This article offers a close reading of The Order of Things by Michael Foucault and The Human Condition by Hannah Arendt, to argue that the positioning of the Human within scientific and political thought necessitates an underscoring of violence as it relates to blackness. This position interrogates how Arendt positions slavery in the Greek polis and the Roman res republica to establish her foci on modern political life. I offer an analysis of Prigg v. The Commonwealth of Pennsylvania, as complicating Arendt’s political dichotomy, by shifting focus to the legal history of US American slavery. Prigg rewrites and establishes the demarcations of US Federal and State law. However, the majority opinion and dissents make fleeting reference to the fugitive slave in question, Margaret Morgan, and the possibility that she may have been sexually violated while being forcibly returned to slavery. I conclude that the contours of this case, specifically the erasure of sexual violence, demonstrate how racial slavery provides contexts to modern political life not explored by Arendt’s primary concern with slavery in antiquity.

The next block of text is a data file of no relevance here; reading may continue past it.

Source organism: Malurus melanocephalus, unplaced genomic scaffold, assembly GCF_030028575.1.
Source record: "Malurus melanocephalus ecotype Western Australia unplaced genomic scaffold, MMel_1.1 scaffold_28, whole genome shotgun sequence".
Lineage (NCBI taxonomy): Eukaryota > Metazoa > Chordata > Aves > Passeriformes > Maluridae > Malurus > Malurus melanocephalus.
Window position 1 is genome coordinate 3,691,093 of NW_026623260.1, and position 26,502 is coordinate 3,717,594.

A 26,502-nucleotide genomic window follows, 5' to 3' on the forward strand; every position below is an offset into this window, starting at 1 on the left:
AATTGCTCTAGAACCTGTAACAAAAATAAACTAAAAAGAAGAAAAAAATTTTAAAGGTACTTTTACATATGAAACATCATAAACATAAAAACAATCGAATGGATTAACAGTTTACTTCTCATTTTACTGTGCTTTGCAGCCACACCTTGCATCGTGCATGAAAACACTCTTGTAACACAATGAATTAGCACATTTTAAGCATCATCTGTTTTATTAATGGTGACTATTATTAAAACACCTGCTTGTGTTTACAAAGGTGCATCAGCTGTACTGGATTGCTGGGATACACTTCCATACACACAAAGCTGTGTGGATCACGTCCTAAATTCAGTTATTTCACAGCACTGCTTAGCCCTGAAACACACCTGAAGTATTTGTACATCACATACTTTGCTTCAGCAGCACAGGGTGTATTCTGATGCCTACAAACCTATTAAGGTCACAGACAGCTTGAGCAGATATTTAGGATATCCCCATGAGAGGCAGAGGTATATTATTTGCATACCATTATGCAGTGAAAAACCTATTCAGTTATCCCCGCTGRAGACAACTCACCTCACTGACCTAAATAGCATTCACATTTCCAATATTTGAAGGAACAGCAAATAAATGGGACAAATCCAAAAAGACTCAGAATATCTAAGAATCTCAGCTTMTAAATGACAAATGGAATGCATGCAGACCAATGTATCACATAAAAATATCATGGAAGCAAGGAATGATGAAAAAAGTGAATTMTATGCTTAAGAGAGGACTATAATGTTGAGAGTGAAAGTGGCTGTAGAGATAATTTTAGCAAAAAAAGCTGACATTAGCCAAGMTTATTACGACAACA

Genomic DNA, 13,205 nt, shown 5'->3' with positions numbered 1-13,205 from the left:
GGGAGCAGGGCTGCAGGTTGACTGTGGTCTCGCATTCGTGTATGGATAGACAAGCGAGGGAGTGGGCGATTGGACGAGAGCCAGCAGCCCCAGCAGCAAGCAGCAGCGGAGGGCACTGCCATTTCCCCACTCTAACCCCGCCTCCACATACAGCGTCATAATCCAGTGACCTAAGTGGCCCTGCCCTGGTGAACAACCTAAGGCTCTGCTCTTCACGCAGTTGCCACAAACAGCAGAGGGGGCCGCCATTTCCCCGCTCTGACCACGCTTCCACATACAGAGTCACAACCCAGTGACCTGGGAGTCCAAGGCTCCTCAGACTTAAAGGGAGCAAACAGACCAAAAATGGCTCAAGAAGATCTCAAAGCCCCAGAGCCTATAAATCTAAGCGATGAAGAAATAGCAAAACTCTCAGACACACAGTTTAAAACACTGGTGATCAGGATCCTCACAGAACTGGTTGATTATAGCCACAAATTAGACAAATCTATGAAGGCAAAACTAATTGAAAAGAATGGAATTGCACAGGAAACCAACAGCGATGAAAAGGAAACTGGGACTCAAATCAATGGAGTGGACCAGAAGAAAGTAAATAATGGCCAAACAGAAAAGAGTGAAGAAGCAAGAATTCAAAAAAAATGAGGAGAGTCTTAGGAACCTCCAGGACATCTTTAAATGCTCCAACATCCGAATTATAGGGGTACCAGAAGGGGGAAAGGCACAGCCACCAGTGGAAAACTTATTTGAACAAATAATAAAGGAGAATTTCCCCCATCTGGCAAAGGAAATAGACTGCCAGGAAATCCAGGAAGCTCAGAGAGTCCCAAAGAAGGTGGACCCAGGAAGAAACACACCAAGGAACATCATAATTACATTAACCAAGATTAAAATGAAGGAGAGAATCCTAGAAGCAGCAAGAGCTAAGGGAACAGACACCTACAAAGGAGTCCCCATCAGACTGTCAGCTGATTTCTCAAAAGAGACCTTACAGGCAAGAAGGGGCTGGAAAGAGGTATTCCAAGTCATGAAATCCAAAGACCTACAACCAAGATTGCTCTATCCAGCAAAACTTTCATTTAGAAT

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This article reworks and expands on ideas from Engendering Blackness: Gender, Sexual Violence, and the Tales of Slavery, submitted as a dissertation to the University of California, Irvine.
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